Consumers nervous about travelling as UK outbound holidays restart have no general right to a refund if they cancel, despite the health measures or restrictions there may be at their destination.
That is the view of Abta chief executive Mark Tanzer, who said: “There is no general cancellation [right] for people disinclined to travel.”
Speaking on a Travel Weekly Roadmap to Recovery webcast, Tanzer said: “Nobody can force a customer if they don’t want to go.
“[But] if the holiday can be delivered, the flights are going, the hotel is there and the holiday experience is as advertised then that doesn’t give rise to a cancellation right.
“There may be instances where, if you are going for an experience at a theme park and the theme park is shut, you could say ‘I can’t deliver that holiday therefore there is a right to cancellation’. But it’s on a case-by-case basis.”
He said: “Individuals will have to inform themselves properly, use their travel organisers, and make informed decisions about whether they want to travel.”
Many of the destinations on the UK government’s ‘Covid travel list’ of countries to which UK travellers can now fly without quarantine restrictions on their return impose restrictions of their own.
But Tanzer said these would not necessarily entitle a consumer to a refund if they cancel a trip.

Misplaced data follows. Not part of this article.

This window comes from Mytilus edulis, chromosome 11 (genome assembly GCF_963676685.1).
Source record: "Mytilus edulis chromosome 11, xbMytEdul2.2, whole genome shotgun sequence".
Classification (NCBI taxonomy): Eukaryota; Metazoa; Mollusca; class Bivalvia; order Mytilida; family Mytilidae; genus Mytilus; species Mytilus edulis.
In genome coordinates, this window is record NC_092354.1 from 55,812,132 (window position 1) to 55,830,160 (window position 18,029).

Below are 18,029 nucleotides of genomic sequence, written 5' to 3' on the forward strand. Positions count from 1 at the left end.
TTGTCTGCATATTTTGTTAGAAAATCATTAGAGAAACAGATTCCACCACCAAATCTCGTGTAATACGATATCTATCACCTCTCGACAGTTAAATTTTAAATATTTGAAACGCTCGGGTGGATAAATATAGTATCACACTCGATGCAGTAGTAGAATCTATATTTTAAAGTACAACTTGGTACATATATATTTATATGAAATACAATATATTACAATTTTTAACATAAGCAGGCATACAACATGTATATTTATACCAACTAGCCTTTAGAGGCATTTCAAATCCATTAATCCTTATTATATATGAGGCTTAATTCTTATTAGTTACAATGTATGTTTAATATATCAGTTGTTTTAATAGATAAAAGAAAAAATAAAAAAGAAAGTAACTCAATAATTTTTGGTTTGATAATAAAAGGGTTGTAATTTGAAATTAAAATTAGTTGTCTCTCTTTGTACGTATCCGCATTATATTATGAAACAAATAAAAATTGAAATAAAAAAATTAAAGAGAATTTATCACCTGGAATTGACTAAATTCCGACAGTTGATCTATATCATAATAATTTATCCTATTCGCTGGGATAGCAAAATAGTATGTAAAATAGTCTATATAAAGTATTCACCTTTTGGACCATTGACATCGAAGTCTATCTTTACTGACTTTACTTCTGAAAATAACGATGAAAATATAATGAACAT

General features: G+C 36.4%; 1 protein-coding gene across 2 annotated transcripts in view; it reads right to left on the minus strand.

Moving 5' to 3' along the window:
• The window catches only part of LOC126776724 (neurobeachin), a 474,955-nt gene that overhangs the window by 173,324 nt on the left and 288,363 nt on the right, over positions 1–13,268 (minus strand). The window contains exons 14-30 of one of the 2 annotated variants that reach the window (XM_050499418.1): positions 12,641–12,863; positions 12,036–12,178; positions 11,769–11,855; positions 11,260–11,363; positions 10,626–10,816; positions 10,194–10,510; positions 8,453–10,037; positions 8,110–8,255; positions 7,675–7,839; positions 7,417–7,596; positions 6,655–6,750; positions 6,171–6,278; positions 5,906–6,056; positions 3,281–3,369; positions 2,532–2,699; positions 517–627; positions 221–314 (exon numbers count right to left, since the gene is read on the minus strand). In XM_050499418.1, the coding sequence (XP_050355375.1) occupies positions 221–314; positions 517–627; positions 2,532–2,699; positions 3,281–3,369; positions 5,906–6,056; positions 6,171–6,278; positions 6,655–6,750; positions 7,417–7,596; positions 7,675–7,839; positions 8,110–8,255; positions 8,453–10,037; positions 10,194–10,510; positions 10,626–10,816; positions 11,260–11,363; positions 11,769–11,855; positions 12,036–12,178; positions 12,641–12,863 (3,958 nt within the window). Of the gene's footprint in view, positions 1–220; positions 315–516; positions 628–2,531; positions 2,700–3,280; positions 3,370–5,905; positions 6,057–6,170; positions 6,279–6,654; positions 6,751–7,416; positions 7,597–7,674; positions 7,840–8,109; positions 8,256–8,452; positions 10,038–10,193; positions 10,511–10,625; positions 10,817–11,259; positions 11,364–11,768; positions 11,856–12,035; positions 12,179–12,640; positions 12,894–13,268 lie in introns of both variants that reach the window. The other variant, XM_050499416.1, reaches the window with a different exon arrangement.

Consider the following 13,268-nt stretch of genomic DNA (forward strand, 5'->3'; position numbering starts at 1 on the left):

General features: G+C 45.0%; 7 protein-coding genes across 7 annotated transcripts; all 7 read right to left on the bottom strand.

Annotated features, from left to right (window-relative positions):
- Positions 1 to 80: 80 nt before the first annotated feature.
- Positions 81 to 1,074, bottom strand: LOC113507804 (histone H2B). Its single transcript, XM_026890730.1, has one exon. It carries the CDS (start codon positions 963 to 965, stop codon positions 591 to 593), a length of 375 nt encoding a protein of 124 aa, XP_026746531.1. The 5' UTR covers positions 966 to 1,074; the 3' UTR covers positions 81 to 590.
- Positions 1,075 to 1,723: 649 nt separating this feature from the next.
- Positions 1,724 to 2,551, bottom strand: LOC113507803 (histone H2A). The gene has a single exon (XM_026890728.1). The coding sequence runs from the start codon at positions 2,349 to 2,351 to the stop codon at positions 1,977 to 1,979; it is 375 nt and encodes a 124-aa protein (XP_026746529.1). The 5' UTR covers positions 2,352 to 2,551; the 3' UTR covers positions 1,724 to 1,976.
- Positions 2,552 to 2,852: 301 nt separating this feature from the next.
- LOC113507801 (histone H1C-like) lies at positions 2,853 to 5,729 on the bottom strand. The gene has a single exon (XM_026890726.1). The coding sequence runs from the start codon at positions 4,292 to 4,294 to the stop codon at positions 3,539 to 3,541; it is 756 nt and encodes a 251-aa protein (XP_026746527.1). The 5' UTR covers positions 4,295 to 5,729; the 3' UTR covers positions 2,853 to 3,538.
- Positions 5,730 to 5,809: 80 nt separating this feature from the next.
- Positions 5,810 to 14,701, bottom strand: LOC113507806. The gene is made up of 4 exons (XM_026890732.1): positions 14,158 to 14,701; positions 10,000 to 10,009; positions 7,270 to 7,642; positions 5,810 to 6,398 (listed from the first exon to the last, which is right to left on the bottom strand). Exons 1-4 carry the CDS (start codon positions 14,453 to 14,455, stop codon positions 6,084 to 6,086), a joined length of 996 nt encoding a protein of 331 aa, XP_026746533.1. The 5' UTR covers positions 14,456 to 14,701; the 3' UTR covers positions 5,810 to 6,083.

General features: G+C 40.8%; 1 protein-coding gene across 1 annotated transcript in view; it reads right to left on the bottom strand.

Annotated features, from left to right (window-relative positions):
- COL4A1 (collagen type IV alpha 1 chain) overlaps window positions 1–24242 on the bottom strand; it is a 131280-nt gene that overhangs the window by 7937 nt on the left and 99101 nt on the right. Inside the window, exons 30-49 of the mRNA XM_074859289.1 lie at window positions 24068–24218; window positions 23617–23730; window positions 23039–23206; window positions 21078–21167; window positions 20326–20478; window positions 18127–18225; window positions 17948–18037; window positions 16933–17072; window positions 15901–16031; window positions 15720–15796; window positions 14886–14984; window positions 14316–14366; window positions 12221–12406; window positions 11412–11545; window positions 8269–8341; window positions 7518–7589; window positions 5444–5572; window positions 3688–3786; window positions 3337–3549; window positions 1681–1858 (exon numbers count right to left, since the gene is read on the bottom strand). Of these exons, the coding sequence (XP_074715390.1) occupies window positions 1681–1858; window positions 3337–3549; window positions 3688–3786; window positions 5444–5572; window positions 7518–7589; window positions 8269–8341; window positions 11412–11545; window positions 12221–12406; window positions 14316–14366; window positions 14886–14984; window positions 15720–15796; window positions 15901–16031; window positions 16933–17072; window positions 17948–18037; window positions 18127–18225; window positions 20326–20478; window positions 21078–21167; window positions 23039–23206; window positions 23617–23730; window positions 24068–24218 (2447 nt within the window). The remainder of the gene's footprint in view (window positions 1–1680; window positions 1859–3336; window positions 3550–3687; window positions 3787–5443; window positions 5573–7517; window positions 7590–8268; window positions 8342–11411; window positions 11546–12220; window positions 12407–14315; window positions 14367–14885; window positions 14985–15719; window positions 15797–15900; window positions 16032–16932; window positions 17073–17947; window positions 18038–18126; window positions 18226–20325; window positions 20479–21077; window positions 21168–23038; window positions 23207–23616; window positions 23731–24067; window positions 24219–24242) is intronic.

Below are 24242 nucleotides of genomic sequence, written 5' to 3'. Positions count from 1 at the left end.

He insisted: “It’s very difficult to say a quarantine restriction gives you a right to cancel. It depends whether people know [of the restrictions] at the time they booked. You can’t generalise.
“It’s a changing picture so it’s difficult to have a hard and fast rule.”
He noted: “There will be instances when the entire purpose of a holiday was around one feature. If that feature is shut then you can say, ‘Well, that was the holiday’.
“But if you travel to a particular country and certain facilities aren’t available, there are other things one can do.
“Customers will [need to] talk to their travel providers and have that discussion as to whether it is a meaningful change.”
Tanzer suggested the risk of travellers falling sick with Covid-19 while away would be handled no differently to health problems arising before the pandemic.
He said: “I don’t know that is different in nature to the situation we’ve always had where people may fall ill when overseas.
“The advice is to have travel insurance, and there are travel insurance policies coming back into the market now that will cover people falling sick overseas even from Covid-related illnesses.”
He added: “There are reciprocal healthcare arrangements in place [in the EU] and we hope to replace those going forward.”
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